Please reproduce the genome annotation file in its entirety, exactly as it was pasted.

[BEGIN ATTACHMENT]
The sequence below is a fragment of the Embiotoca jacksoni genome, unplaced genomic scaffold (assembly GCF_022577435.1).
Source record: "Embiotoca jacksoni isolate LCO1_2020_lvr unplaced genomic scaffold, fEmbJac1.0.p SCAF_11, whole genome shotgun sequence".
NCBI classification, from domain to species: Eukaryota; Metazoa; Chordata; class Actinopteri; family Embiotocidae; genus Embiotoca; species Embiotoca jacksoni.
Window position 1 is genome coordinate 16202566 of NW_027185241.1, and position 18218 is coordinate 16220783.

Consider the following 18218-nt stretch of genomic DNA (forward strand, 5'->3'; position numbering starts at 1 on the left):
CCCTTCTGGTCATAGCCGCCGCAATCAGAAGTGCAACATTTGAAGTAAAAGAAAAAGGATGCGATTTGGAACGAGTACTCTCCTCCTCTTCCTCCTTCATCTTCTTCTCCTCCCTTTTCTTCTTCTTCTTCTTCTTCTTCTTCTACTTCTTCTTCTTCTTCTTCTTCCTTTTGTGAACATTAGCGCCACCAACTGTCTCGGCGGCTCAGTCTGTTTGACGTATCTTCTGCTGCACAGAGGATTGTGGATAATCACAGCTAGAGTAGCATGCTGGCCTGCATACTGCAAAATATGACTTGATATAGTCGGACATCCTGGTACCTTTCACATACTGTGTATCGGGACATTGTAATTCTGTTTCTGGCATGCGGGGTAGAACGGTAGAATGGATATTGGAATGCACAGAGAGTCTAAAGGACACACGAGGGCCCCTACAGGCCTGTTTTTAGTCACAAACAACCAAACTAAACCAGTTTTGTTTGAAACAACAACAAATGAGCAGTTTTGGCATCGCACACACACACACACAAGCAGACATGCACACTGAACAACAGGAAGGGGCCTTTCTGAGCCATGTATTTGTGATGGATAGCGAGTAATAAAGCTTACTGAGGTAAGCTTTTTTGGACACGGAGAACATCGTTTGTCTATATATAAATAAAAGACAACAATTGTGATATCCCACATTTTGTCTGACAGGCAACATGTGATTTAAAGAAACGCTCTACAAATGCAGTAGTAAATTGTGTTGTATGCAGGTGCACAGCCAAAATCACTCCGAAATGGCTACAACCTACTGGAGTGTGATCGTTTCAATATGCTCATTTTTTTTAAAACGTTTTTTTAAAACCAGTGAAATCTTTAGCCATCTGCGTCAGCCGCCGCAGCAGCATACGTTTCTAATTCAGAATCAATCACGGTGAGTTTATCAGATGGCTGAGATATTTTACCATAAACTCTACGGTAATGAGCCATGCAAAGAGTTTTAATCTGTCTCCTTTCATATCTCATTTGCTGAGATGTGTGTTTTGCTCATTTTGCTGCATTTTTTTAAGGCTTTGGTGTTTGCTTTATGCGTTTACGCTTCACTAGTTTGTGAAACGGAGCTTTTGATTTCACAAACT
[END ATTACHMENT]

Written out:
The sequence below is a fragment of the Embiotoca jacksoni genome, unplaced genomic scaffold (assembly GCF_022577435.1).
Source record: "Embiotoca jacksoni isolate LCO1_2020_lvr unplaced genomic scaffold, fEmbJac1.0.p SCAF_11, whole genome shotgun sequence".
NCBI classification, from domain to species: Eukaryota; Metazoa; Chordata; class Actinopteri; family Embiotocidae; genus Embiotoca; species Embiotoca jacksoni.
Window position 1 is genome coordinate 16202566 of NW_027185241.1, and position 18218 is coordinate 16220783.

Consider the following 18218-nt stretch of genomic DNA (forward strand, 5'->3'; position numbering starts at 1 on the left):
CCCTTCTGGTCATAGCCGCCGCAATCAGAAGTGCAACATTTGAAGTAAAAGAAAAAGGATGCGATTTGGAACGAGTACTCTCCTCCTCTTCCTCCTTCATCTTCTTCTCCTCCCTTTTCTTCTTCTTCTTCTTCTTCTTCTTCTACTTCTTCTTCTTCTTCTTCTTCCTTTTGTGAACATTAGCGCCACCAACTGTCTCGGCGGCTCAGTCTGTTTGACGTATCTTCTGCTGCACAGAGGATTGTGGATAATCACAGCTAGAGTAGCATGCTGGCCTGCATACTGCAAAATATGACTTGATATAGTCGGACATCCTGGTACCTTTCACATACTGTGTATCGGGACATTGTAATTCTGTTTCTGGCATGCGGGGTAGAACGGTAGAATGGATATTGGAATGCACAGAGAGTCTAAAGGACACACGAGGGCCCCTACAGGCCTGTTTTTAGTCACAAACAACCAAACTAAACCAGTTTTGTTTGAAACAACAACAAATGAGCAGTTTTGGCATCGCACACACACACACACAAGCAGACATGCACACTGAACAACAGGAAGGGGCCTTTCTGAGCCATGTATTTGTGATGGATAGCGAGTAATAAAGCTTACTGAGGTAAGCTTTTTTGGACACGGAGAACATCGTTTGTCTATATATAAATAAAAGACAACAATTGTGATATCCCACATTTTGTCTGACAGGCAACATGTGATTTAAAGAAACGCTCTACAAATGCAGTAGTAAATTGTGTTGTATGCAGGTGCACAGCCAAAATCACTCCGAAATGGCTACAACCTACTGGAGTGTGATCGTTTCAATATGCTCATTTTTTTTAAAACGTTTTTTTAAAACCAGTGAAATCTTTAGCCATCTGCGTCAGCCGCCGCAGCAGCATACGTTTCTAATTCAGAATCAATCACGGTGAGTTTATCAGATGGCTGAGATATTTTACCATAAACTCTACGGTAATGAGCCATGCAAAGAGTTTTAATCTGTCTCCTTTCATATCTCATTTGCTGAGATGTGTGTTTTGCTCATTTTGCTGCATTTTTTTAAGGCTTTGGTGTTTGCTTTATGCGTTTACGCTTCACTAGTTTGTGAAACGGAGCTTTTGATTTCACAAACT